Friday, March 20, 2015

Yet another name sign for a horse.

We have had the newest horse for almost three quarter of a year now, and I have to admit that I have never taken the time to make a decent name sign for him. He too deserves a nice sign to hang outside his box in the stable, so visitors can see that he is a cherished member of our family on line with the other horses.

I will use my standard method of a hobby knife aided by my cheap linoleum cutting gouges.
His full name is Forum's Bernie, but I'll just make a sign saying Bernie.

He is not a pure bred horse, but something called: Danish Warmblood. It is a breeding federation where all kinds of horses and breeds are accepted, as long as they are warm blooded horses. So you can mix other warmblooded horses that you might like, and get the foal listed in this register. The main idea is to make a ride-able horse with fine qualities in various situations (as far as I have understood)

As far as I remember, some of his pedigree is Hannoveran and Trakehner, but there is also some Danish Warmblood in the lines too.
It is a very popular breed of horses in Denmark, and they are doing all right in various International competitions, with dressage as the main focus as far as I have been able to tell.

Danish Warmblood has got their own logo which is pretty simple to carve. It is a crown with a wavy line beneath it.

All I have to do now is to pull myself together and start the project by finding a suitable piece of wood and plane it flat. Well, maybe tomorrow will be the starting day for that.

Logo of Danish Warmblood horses


  1. There is a photo of Bernie on my blog:

    I seem to remember that Bernie's nickname was 'Bent.'

    1. You are absolutely correct about his nickname being Bent.
      But I'll still put Bernie on the name sign.
      The old mare is named La Loire, but is called Lalo, but I made a La Loire sign for her, so I guess that Bent deserves the same (not that I think he cares)

      Those are beautiful pictures of a great event, I have forgotten that the weather was that nice.

      We definitely have to make another build something gettogether event again.


    2. I noticed while reading some of those posts today, that a few of the antique stick chairs I found photos of have seats made from solid planks of sycamore.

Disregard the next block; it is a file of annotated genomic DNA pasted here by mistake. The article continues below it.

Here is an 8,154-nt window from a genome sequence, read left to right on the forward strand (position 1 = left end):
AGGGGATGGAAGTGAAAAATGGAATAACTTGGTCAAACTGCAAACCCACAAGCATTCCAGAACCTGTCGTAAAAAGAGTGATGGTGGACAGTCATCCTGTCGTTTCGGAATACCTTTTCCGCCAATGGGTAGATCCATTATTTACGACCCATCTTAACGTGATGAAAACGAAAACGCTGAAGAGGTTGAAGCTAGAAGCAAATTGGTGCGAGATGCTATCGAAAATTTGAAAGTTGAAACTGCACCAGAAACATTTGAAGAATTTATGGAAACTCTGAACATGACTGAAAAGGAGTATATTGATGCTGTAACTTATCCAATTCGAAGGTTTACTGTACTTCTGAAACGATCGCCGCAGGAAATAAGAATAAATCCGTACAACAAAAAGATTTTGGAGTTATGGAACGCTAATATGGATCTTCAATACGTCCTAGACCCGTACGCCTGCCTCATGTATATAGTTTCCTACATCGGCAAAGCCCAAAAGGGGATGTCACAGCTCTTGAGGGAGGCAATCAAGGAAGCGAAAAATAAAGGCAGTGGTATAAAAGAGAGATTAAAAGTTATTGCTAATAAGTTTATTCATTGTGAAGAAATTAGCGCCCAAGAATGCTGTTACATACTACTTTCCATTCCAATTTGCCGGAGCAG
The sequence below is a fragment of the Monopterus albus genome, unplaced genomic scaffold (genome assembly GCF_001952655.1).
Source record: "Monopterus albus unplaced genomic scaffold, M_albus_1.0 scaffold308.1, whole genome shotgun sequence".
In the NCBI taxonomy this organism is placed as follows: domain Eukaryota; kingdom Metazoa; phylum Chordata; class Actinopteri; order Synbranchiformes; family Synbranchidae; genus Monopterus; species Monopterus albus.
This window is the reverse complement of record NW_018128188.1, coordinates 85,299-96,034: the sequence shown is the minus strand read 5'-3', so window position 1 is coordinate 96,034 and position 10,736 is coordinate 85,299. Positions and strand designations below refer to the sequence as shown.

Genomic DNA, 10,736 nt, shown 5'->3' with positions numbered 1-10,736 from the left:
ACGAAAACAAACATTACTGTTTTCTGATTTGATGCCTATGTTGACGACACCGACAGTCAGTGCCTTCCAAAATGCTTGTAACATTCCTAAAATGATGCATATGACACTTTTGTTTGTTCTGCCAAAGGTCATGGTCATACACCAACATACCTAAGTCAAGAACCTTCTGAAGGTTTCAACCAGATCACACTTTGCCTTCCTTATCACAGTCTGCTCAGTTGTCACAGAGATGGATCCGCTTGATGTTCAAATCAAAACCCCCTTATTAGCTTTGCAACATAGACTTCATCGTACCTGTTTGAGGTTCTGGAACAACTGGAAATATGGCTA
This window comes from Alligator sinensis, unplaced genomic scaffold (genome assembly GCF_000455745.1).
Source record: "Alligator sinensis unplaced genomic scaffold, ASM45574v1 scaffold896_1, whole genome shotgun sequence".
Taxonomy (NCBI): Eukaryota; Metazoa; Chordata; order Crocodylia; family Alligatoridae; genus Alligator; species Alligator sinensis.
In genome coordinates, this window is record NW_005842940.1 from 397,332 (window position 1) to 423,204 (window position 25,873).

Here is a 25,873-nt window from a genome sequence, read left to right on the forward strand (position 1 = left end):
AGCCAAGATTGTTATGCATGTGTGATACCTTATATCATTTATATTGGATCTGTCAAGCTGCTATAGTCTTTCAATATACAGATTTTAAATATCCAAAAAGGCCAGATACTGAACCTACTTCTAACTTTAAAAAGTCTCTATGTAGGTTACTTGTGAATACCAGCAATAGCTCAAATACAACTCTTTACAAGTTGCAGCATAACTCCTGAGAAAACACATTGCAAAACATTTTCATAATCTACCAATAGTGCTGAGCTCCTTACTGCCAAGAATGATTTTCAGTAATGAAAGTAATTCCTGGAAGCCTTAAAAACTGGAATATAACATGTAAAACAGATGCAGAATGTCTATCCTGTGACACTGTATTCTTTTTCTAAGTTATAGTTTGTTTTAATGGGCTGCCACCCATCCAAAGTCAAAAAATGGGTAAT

3. Are we potentially looking at a Danish chair building extravaganza part 2?
      Now featuring sycamore and whitebeam blanks.
      We can probably borrow some workbenches from Olav again, and then we are good to go.
      But I think I am in the market for a Rorkhee chair.
      Elm, whitebeam or sycamore makes no difference to me.

      Cheers Jonas

    4. Sounds like a plan to me! Whitebeam, and sycamore chairs would be a great plan!

      I think you should build your Roorkee at sea. If you were careful, all the rough parts would fit in a carry on, and you could sit in it during a fleet action.

  2. I once saw a television show where there was a horse bred in Europe during the middle ages meant for long travels. The horse had a gait which made the ride very smooth and made the riders much more comfortable over long distances. I am guessing it is still around, but I cannot for the life of me remember the name. I thought that maybe you would be familiar with it, however.

    1. Hi Bill

      My best guess would be that you have seen something about the Icelandic horse.
      They have a rather special gait which is very smooth.

      The gait has later been bred into another race as well, in order to get some slightly large horses.
      This other breed is the Aegidienberger.
      The Aegidienberger breed was started in the 70'ies as a cross breed between the Icelandic horse and the Paso Peruano, so that is a fairly modern breed.
      The Paso Peruano originates from the Spanish Conquistadors in the 16th century, so they are also a bit newer that the middle ages. These horses are somtimes referred to as a champagne ride because you feel like you can ride without spilling a glas of champagne.